In January, Silicon Valley Bank (SVB), the 16th largest lender in the US, collapsed into administration. In the UK, HSBC stepped in to rescue SVB’s UK operation, a key lender for technology start-ups in Britain. The rest of SVB was ultimately acquired by First Citizen’s Bank in March. The bank failure had the effect of putting other regional US banks in the spotlight, with the concern that customers might move to larger, stronger institutions. The aftershock of the bank’s demise also reached Europe, specifically impacting Credit Suisse, which was forced into a deal with Swiss rival UBS.
SVB’s downfall highlights the risks faced by banks that lack adequate controls. Its collapse is likely to mean higher borrowing costs for early stage growth companies. It is perhaps worth noting that we have very little invested in banks and the banks we do have exposure to tend to be large, stable businesses. Moreover, customers of smaller banks tend to move to larger banks when there is news of stress in the banking sector.
The global financial sector is likely to experience further challenges in the coming months given the rapid rise in interest rates over the past year. In equity markets, the banking sector bore the brunt of the negative sentiment, with the FTSE Banks sector falling 12% in March. However, we are not expecting a repeat of the 2008 financial crisis.
Considering the UK economy, the outlook has improved marginally, with growth rising to 0.3% in January from a 0.5% contraction in December. The Bank of England (BoE) expects that the UK economy will avoid a recession this year, and the Office for Budget Responsibility (OBR) has upgraded its forecast for growth in 2023 from -1.4% to -0.2%.
Consumer sentiment has shown signs of improvement, with consumer confidence gradually increasing since the shock of the mini budget in September. Retail sales have been stronger than expected in the first quarter and the labour market remains robust, with low unemployment rates and a significant number of job vacancies. Wage growth is supportive of the recovery, albeit unlikely to maintain pace with inflation.
Although there are positive developments, there is cause to be wary about persistent inflation, running at over 10% with food price inflation running at 20%. There is also weakness in the housing market as rising interest rates push mortgage rates up and house prices pull back.
UK Inflation has peaked but will remain stubborn
UK interest rates – still rising, but at a slower rate
Source: Bank of England
The oil price has fallen significantly since last autumn, largely due to concerns about global economic outlook, but also due to Russia’s ability to maintain production and supply to key markets such as China and India, despite sanctions. Conversely, OPEC has decided to support the oil price above $80 per barrel, with an unexpected production cut of over 1 million barrels per day.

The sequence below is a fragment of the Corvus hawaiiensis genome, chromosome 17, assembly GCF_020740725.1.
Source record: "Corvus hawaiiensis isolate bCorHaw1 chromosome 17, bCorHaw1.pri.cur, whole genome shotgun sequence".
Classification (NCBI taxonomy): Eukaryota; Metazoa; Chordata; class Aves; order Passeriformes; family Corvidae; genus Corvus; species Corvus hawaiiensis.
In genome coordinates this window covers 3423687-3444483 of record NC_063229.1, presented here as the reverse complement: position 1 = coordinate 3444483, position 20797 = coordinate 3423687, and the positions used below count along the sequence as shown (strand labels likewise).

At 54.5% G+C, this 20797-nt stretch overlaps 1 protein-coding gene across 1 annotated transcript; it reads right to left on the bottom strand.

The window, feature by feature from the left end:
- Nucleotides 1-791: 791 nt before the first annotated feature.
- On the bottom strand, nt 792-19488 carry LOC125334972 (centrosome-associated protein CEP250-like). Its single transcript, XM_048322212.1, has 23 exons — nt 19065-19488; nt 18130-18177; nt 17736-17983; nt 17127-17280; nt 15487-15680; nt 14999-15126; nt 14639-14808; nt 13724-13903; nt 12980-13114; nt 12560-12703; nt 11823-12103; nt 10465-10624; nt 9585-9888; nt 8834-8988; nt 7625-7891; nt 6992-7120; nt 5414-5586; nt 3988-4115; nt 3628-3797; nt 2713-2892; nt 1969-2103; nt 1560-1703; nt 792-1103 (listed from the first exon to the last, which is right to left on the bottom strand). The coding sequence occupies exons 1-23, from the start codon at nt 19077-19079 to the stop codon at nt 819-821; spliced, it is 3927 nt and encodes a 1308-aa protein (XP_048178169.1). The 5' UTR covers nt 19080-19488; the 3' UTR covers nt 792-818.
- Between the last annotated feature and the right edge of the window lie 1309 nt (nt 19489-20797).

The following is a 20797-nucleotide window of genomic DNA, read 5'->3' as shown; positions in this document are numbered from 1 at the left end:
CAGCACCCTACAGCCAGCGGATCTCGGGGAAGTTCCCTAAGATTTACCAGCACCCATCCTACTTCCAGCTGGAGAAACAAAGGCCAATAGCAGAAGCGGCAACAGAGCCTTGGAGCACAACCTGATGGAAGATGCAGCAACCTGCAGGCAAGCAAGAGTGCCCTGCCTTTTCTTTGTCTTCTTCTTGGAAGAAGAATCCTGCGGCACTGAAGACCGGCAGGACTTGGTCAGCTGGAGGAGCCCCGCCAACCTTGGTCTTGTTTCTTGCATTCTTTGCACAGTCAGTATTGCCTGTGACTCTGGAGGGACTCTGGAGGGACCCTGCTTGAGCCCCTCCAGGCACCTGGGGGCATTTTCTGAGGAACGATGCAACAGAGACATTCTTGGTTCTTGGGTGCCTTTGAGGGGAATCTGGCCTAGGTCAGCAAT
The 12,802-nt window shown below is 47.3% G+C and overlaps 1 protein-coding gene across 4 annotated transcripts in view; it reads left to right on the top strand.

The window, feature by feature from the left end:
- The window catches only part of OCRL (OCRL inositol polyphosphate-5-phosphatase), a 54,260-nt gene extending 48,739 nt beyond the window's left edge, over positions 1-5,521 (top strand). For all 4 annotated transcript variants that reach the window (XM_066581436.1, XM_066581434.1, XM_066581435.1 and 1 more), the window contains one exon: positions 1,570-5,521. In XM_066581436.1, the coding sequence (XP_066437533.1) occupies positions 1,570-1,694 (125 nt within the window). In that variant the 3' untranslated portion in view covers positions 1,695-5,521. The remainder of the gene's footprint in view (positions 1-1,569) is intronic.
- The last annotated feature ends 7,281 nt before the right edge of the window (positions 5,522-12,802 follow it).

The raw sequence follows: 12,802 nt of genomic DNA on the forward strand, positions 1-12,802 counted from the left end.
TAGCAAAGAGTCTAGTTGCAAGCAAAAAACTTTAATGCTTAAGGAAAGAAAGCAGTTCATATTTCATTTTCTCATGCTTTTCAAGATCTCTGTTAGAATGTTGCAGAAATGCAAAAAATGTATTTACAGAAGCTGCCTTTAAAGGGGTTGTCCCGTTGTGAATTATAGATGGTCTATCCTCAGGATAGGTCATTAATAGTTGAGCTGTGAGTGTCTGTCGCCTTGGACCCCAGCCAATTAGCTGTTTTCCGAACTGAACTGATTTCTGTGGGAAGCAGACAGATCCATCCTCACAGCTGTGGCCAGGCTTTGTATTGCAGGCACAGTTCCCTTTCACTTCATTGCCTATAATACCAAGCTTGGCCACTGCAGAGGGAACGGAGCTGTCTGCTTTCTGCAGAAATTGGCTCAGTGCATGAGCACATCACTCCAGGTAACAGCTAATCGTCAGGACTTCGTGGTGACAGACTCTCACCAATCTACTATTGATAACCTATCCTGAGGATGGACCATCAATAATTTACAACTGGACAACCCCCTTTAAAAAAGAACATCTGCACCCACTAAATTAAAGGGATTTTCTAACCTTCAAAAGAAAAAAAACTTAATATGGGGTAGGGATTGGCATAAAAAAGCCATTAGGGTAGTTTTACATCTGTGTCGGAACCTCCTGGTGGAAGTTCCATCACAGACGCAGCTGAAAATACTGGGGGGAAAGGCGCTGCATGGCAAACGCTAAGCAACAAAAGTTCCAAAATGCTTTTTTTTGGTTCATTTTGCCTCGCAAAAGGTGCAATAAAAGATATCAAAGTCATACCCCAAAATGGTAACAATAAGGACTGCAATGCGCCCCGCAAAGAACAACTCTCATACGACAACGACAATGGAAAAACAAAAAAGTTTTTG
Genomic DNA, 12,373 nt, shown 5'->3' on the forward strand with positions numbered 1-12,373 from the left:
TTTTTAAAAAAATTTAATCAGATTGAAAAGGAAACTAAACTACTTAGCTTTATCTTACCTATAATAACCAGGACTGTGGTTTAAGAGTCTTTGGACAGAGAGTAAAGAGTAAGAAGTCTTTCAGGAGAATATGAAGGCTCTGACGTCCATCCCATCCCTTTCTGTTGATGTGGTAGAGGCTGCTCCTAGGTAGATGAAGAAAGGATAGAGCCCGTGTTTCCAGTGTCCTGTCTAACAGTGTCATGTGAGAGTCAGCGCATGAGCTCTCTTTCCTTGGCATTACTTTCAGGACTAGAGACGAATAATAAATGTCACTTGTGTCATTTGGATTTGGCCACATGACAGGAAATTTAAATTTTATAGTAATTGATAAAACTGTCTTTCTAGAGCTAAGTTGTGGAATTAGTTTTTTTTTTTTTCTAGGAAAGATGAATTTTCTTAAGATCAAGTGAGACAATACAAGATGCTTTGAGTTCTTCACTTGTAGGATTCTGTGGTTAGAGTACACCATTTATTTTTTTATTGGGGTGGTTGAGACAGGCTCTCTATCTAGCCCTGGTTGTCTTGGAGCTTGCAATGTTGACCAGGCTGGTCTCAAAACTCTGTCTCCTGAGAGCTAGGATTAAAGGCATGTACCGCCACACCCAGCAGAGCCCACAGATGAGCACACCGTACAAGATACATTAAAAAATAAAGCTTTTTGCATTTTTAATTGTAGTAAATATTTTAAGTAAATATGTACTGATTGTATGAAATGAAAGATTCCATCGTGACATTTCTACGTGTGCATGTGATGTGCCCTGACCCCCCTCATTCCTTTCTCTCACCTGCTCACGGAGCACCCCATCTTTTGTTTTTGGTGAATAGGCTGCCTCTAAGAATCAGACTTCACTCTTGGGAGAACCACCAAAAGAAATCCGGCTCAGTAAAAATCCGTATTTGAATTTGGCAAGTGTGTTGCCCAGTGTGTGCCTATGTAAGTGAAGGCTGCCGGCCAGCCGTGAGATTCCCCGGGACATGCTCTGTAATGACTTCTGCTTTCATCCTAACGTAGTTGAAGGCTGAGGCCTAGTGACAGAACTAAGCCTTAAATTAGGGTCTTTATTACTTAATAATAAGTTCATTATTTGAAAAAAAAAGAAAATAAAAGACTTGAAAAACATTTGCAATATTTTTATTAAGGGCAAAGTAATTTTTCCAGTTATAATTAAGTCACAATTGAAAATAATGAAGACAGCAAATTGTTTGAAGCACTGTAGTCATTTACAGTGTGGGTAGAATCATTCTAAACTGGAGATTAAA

Oil price (Brent Crude)
The reopening of the Chinese economy following the end of the zero COVID policy at the end of 2022 has raised hopes regarding China’s contribution to global economic growth. However, the recovery has been slow due to the prolonged shutdown, and the economy is unlikely to fully recover until next year. Furthermore, the Chinese government seems to be prioritising consumer led growth rather than investment led growth. Hence consumption is expected to be the primary driver of the Chinese economy, at the expense of infrastructure and investment.
UK & Europe
One major political development in the quarter was the introduction of the Windsor Framework, an agreement between the UK and the EU that adjusts the Northern Ireland Protocol. For goods in transit from Great Britain to Northern Ireland, those intended for sale within Northern Ireland will no longer undergo extensive checks but will enter through a “green lane,” whereas goods destined for the Republic of Ireland or the EU will be subject to third country standard checks and will enter through a “red lane.”
The Windsor Framework has the potential to initiate a more positive and constructive relationship with Europe, which is crucial for the UK to attract international investors, something that has proven challenging since Brexit.
UK equity market
Recent headline news has focused on UK companies deciding to list elsewhere, particularly in the US, further raising concerns regarding the relative standing of the UK market. One example is British microchip designer Arm, based in Cambridge and owned by SoftBank, which now plans to list in New York rather than London. Major UK listed international companies are exploring relisting overseas to achieve higher valuations.
Despite these headwinds for the UK market, the macroeconomic conditions are expected to be favourable for UK equities in the latter half of the year. We are cautiously optimistic regarding consumers and the wider UK economy, which stands to benefit when interest rates eventually peak.
The UK equity market remains relatively inexpensive, offering good value in key sectors than the US and Europe. Balance sheets are generally strong, and dividends are healthy and growing again. Sterling has found strength after the weakness experienced in 2022, and the government appears to have achieved relative stability. Therefore, there is a good chance that both domestic and international investors will increasingly recognise the value in the UK market.
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